Cheerios Gave Away a Bunch of Invasive ‘Bee-Friendly’ Wildflower Seeds

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It mailed millions of these packs. Photo: General Mills

Bees are dying globally at an alarming rate, and last week, Cheerios figured it would step in and help. The cereal brand, whose mascot — after all — is a honeybee, announced it would mail out free wildflower seeds as part of a “Save the Bees” campaign to provide more nectar for the struggling pollinator. By Friday, just one week in, it had given away 1.5 billion of them — ten times more than the original goal and, as it later explained in a blog post, enough to deplete General Mills’ entire supply.

There was just one tiny problem: It picked wildflowers that can grow into bad news for certain recipients’ local ecosystems. Rather than ship each person a seed pack custom-tailored to their region, which would have been a ton of work, Cheerios used a generic mix — forget-me-nots, poppies, daisies, lavender, hyssop, and about a dozen others. But, as Lifehacker realized, many of them aren’t native to any part of America. Worse, Massachusetts and Connecticut ban forget-me-nots, and poppies are considered an “invasive exotic pest” in the southeast. As an ecologist explains, plant those in the wrong area, and they can “take up all the space and use up all the resources,” or even “spread disease” that could be detrimental to both plants and humans alike.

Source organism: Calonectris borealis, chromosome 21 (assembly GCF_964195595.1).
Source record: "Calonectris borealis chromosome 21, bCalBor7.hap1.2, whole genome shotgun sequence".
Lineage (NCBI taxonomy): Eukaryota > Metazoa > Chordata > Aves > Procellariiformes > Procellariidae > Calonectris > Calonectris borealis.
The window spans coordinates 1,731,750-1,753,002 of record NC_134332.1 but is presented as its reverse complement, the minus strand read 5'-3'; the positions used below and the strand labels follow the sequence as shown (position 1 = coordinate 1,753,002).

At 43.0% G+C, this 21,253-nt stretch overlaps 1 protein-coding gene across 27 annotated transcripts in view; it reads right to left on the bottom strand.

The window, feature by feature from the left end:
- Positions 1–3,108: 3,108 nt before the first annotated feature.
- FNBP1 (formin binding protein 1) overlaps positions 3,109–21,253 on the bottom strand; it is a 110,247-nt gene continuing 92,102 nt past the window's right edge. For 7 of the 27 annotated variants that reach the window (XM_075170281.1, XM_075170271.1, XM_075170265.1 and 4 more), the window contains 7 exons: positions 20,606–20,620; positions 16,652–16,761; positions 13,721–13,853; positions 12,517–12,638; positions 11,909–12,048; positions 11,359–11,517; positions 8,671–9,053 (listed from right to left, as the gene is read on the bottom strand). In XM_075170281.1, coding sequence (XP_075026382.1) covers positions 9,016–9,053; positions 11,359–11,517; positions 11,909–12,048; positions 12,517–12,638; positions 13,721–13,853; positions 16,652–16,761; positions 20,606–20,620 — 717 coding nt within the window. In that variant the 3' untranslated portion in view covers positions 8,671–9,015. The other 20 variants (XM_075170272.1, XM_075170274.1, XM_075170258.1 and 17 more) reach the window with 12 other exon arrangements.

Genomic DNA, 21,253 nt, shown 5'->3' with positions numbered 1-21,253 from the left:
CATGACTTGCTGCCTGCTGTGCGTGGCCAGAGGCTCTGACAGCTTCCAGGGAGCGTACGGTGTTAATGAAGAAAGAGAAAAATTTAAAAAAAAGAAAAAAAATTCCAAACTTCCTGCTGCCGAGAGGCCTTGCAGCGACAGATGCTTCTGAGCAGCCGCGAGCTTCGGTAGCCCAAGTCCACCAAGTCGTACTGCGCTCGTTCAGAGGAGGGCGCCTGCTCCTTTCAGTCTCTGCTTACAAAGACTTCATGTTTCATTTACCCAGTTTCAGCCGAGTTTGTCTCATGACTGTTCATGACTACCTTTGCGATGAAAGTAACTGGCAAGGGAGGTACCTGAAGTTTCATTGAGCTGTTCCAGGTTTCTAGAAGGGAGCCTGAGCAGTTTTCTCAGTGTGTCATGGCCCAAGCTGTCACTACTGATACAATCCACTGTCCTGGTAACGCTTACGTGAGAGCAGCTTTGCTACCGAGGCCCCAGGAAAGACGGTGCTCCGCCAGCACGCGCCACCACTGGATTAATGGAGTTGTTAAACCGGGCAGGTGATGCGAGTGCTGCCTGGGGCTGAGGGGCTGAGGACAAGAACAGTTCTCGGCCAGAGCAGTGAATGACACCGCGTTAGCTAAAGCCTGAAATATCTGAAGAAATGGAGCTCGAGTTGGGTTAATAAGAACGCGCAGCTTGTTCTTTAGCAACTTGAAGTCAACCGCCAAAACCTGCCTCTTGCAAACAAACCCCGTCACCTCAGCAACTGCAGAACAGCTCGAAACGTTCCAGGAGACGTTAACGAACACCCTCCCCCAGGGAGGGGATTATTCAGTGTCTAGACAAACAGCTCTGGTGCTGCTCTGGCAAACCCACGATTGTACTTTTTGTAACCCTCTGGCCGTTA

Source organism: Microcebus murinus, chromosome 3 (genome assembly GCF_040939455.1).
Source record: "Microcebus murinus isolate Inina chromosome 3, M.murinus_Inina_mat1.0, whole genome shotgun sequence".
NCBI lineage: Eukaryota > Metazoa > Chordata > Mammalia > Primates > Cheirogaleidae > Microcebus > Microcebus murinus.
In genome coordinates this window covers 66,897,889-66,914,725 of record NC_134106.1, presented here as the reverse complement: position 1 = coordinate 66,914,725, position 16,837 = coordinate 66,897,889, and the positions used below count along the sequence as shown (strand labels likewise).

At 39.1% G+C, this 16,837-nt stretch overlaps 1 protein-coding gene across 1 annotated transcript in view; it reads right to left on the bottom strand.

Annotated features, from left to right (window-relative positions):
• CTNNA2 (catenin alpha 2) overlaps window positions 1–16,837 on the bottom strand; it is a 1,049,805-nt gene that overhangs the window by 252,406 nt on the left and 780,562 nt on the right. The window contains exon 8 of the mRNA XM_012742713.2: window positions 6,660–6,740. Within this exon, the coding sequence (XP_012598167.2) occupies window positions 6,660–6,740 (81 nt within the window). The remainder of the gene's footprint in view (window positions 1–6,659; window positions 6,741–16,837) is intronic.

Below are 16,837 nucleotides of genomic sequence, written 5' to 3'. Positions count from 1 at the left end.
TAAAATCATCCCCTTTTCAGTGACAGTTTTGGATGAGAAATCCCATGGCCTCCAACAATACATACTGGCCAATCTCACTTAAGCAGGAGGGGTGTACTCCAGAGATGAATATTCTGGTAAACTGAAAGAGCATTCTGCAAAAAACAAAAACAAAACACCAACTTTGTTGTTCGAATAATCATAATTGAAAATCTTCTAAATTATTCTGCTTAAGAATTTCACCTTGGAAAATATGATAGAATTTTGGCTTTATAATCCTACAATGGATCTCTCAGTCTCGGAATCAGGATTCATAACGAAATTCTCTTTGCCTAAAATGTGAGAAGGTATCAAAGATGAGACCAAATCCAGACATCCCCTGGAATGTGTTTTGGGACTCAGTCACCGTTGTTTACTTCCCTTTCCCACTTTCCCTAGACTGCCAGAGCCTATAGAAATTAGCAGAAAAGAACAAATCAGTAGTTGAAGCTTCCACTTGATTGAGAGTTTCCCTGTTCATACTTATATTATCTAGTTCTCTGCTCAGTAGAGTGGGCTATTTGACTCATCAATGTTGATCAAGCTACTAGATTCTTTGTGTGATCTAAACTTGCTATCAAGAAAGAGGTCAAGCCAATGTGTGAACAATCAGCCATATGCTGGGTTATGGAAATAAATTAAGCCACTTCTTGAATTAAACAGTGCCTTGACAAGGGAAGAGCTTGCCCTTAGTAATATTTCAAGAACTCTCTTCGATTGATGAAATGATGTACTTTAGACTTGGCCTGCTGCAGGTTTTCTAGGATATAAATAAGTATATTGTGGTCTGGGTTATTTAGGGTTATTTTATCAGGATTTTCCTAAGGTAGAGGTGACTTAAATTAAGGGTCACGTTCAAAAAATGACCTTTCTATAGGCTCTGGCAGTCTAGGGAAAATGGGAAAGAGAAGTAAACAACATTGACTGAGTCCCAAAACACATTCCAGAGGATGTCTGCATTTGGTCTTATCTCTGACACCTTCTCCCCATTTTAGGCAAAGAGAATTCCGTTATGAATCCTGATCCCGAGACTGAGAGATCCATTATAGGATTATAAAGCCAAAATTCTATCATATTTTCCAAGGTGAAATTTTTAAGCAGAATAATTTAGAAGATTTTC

To show the campaign’s enormous reach, Cheerios’s #BringBacktheBees site offers a handy map that logs where it sent every pack, and the southeast and New England in particular are just jam-packed with dots. Over the weekend, the company jumped into defense mode, telling critics on social media that while they “appreciate” those concerns, there’s no need for worry because the seeds were chosen specifically to attract “bees” (listed as though they’re one generic entity) and “are not considered invasive” — which, at least according to the USDA, doesn’t appear to be true at all.

Bee experts are also pointing out to Cheerios that “context is important,” and what’s good for honeybees isn’t necessarily good for native bumblebees and other species, or vice versa. A third group angry about the seeds, meanwhile, is blasting General Mills for trying to #BringBacktheBees when lab tests have shown that the oats it uses in Cheerios contain traces of Monsanto’s Roundup, an herbicide tied to colony-collapse disorder that might also be giving everybody cancer.

Cheerios Gave Away Invasive ‘Bee-Friendly’ Flower Seeds